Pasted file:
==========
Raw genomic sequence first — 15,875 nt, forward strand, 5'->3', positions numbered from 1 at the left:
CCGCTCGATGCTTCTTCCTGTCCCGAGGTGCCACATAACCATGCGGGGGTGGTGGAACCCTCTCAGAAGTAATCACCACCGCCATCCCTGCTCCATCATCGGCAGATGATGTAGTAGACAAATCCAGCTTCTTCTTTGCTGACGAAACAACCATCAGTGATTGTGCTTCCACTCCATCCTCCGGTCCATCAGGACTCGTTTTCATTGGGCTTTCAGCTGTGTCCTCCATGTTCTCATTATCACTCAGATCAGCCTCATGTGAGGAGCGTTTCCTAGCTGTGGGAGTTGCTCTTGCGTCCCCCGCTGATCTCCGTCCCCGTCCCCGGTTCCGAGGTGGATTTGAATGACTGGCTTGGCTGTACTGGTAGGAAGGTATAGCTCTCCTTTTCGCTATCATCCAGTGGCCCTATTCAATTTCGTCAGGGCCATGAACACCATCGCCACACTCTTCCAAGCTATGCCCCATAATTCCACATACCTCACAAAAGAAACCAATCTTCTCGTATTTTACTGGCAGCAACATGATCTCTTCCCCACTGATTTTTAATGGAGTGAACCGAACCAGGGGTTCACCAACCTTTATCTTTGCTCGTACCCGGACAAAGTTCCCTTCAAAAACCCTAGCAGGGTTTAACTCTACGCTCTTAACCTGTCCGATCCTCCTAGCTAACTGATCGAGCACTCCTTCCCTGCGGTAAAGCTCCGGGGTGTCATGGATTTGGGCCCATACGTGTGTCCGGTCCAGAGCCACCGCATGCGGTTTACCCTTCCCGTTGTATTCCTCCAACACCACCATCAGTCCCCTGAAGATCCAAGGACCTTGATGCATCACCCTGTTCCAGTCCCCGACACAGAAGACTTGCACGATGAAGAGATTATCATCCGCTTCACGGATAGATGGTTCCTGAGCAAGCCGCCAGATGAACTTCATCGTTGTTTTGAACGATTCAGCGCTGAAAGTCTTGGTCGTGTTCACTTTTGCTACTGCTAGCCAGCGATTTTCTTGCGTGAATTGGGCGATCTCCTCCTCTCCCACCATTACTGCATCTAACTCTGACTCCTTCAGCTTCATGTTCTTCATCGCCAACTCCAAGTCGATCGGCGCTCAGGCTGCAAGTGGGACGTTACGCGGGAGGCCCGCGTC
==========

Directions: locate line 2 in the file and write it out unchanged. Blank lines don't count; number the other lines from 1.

CCGCTCGATGCTTCTTCCTGTCCCGAGGTGCCACATAACCATGCGGGGGTGGTGGAACCCTCTCAGAAGTAATCACCACCGCCATCCCTGCTCCATCATCGGCAGATGATGTAGTAGACAAATCCAGCTTCTTCTTTGCTGACGAAACAACCATCAGTGATTGTGCTTCCACTCCATCCTCCGGTCCATCAGGACTCGTTTTCATTGGGCTTTCAGCTGTGTCCTCCATGTTCTCATTATCACTCAGATCAGCCTCATGTGAGGAGCGTTTCCTAGCTGTGGGAGTTGCTCTTGCGTCCCCCGCTGATCTCCGTCCCCGTCCCCGGTTCCGAGGTGGATTTGAATGACTGGCTTGGCTGTACTGGTAGGAAGGTATAGCTCTCCTTTTCGCTATCATCCAGTGGCCCTATTCAATTTCGTCAGGGCCATGAACACCATCGCCACACTCTTCCAAGCTATGCCCCATAATTCCACATACCTCACAAAAGAAACCAATCTTCTCGTATTTTACTGGCAGCAACATGATCTCTTCCCCACTGATTTTTAATGGAGTGAACCGAACCAGGGGTTCACCAACCTTTATCTTTGCTCGTACCCGGACAAAGTTCCCTTCAAAAACCCTAGCAGGGTTTAACTCTACGCTCTTAACCTGTCCGATCCTCCTAGCTAACTGATCGAGCACTCCTTCCCTGCGGTAAAGCTCCGGGGTGTCATGGATTTGGGCCCATACGTGTGTCCGGTCCAGAGCCACCGCATGCGGTTTACCCTTCCCGTTGTATTCCTCCAACACCACCATCAGTCCCCTGAAGATCCAAGGACCTTGATGCATCACCCTGTTCCAGTCCCCGACACAGAAGACTTGCACGATGAAGAGATTATCATCCGCTTCACGGATAGATGGTTCCTGAGCAAGCCGCCAGATGAACTTCATCGTTGTTTTGAACGATTCAGCGCTGAAAGTCTTGGTCGTGTTCACTTTTGCTACTGCTAGCCAGCGATTTTCTTGCGTGAATTGGGCGATCTCCTCCTCTCCCACCATTACTGCATCTAACTCTGACTCCTTCAGCTTCATGTTCTTCATCGCCAACTCCAAGTCGATCGGCGCTCAGGCTGCAAGTGGGACGTTACGCGGGAGGCCCGCGTC